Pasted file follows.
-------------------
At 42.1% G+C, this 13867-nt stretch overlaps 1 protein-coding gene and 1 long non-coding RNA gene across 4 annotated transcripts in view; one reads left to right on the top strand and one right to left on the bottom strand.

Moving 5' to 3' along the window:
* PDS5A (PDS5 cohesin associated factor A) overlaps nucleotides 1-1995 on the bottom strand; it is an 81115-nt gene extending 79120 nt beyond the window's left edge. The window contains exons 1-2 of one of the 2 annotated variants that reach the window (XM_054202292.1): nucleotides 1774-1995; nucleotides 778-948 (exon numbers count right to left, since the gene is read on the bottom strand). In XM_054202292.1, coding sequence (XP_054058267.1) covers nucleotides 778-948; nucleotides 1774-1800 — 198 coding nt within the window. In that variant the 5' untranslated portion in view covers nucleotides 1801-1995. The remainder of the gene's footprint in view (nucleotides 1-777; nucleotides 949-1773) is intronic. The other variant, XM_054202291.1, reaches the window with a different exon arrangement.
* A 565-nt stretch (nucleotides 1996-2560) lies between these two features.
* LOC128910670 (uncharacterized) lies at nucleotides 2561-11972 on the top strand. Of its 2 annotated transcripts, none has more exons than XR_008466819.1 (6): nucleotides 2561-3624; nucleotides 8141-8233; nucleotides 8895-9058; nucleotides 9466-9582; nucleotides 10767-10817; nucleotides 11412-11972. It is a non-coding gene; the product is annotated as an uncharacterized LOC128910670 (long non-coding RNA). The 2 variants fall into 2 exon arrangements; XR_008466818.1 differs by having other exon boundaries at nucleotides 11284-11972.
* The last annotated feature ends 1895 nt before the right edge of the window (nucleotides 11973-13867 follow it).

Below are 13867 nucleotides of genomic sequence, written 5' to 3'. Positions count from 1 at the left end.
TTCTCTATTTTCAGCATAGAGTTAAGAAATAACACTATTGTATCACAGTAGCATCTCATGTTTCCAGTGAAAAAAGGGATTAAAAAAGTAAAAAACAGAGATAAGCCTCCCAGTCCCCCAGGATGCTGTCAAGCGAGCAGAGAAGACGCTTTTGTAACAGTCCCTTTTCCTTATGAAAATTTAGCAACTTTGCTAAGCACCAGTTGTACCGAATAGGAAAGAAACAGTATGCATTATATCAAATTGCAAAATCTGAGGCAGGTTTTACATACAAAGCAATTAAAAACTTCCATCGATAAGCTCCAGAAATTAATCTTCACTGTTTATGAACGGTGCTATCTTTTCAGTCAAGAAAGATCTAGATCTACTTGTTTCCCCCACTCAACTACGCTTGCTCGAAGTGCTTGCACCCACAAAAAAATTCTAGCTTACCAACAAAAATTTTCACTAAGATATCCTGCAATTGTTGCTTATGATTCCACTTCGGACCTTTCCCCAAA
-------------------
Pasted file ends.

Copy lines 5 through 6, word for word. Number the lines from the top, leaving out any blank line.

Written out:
* LOC128910670 (uncharacterized) lies at nucleotides 2561-11972 on the top strand. Of its 2 annotated transcripts, none has more exons than XR_008466819.1 (6): nucleotides 2561-3624; nucleotides 8141-8233; nucleotides 8895-9058; nucleotides 9466-9582; nucleotides 10767-10817; nucleotides 11412-11972. It is a non-coding gene; the product is annotated as an uncharacterized LOC128910670 (long non-coding RNA). The 2 variants fall into 2 exon arrangements; XR_008466818.1 differs by having other exon boundaries at nucleotides 11284-11972.
* The last annotated feature ends 1895 nt before the right edge of the window (nucleotides 11973-13867 follow it).